City Council Gets a Breather Before LDC Frenzy
The dais faces a marathon of meetings covering everything from the land use code to APD racism
City Council will take a break this week, spending its Thursday, Nov. 28, eating turkey and stuffing instead of meeting, while reflecting on how thankful they are for the privilege of doing the work to craft a new Land Development Code.
Let's hope they get some rest this week, because next week will be a frenzy: Dec. 3 and 4, Council will meet for work sessions to further discuss the LDC, including a supplemental report issued by staff on Tuesday, Nov. 26. Thursday, Dec. 5, will be a regular meeting that will serve as a reprieve from the LDC bonanza, before that work resumes at a public hearing on Saturday, Dec. 7, culminating in the first-reading vote on the draft LDC on Monday, Dec. 9.
The LDC debate among Council members continues to focus on Transition Zones; specifically where they should be placed on the map, and how deep they should go. As a reminder, TZs are meant to serve as increasingly dense stepping stones between established neighborhoods and higher-density transit corridors. For Mayor Pro Tem Delia Garza and her allies representing the Eastern Crescent, concern over TZs has primarily focused on the short-term increase in development pressure that upzoning could bring to areas vulnerable to gentrification.
Staff responded to this concern with two changes to the zoning map that, in effect, reduce the scale of upzoning in those areas identified as vulnerable to gentrification in the UT "Uprooted" study, while increasing allowed density in parts of the city considered "high opportunity areas," as measured by the 360Index. To ensure the decrease in TZs in vulnerable areas does not greatly reduce the city's ability to hit its adopted housing capacity goals, these modifications in high opportunity areas will allow for the development of more missing middle housing along roadways within the city's Transit Priority Network.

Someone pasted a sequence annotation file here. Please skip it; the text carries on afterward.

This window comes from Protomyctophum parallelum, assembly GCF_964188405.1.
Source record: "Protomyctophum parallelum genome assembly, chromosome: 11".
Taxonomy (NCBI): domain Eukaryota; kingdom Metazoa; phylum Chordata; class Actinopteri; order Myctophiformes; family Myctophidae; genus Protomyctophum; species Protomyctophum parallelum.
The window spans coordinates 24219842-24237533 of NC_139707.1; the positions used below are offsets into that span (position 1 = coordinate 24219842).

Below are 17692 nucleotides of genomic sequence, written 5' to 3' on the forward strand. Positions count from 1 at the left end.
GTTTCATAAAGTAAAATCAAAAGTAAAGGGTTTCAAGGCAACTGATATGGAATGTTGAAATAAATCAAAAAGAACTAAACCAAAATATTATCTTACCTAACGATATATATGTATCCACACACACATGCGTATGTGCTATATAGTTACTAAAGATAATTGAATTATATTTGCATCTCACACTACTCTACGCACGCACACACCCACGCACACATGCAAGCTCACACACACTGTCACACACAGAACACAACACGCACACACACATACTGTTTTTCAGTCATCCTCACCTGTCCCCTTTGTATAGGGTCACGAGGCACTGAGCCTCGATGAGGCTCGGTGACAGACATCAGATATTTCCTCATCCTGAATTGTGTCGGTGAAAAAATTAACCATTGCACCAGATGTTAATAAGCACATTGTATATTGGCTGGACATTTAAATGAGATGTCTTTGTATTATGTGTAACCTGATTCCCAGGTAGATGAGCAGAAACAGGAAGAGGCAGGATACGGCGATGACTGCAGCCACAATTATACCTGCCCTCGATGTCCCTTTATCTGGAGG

Garza has asked colleagues to consider an "equity overlay" that she hopes will go beyond reducing upzoning in some areas while increasing it elsewhere. "As I was looking and analyzing how different tools are used throughout our Land Development Code," Garza wrote on the Council message board Friday, Nov. 22, "I don't believe we have a tool that more specifically addresses equity and the displacement of our most vulnerable populations."
Her proposed overlay, Garza wrote, would combat the city's history of "inequitable land development patterns" created under the current LDC that are "inextricably tied to our history of segregation." Specific census tracts identified in "Uprooted" would be used to define the boundaries of the overlay, which would discourage redevelopment of existing multifamily housing units that are already affordable at market rates, and increase on-site affordable housing requirements – addressing skepticism of the new code's ability to meet housing goals if it continues to allow developers to pay fees to the city instead of creating affordable units in their projects.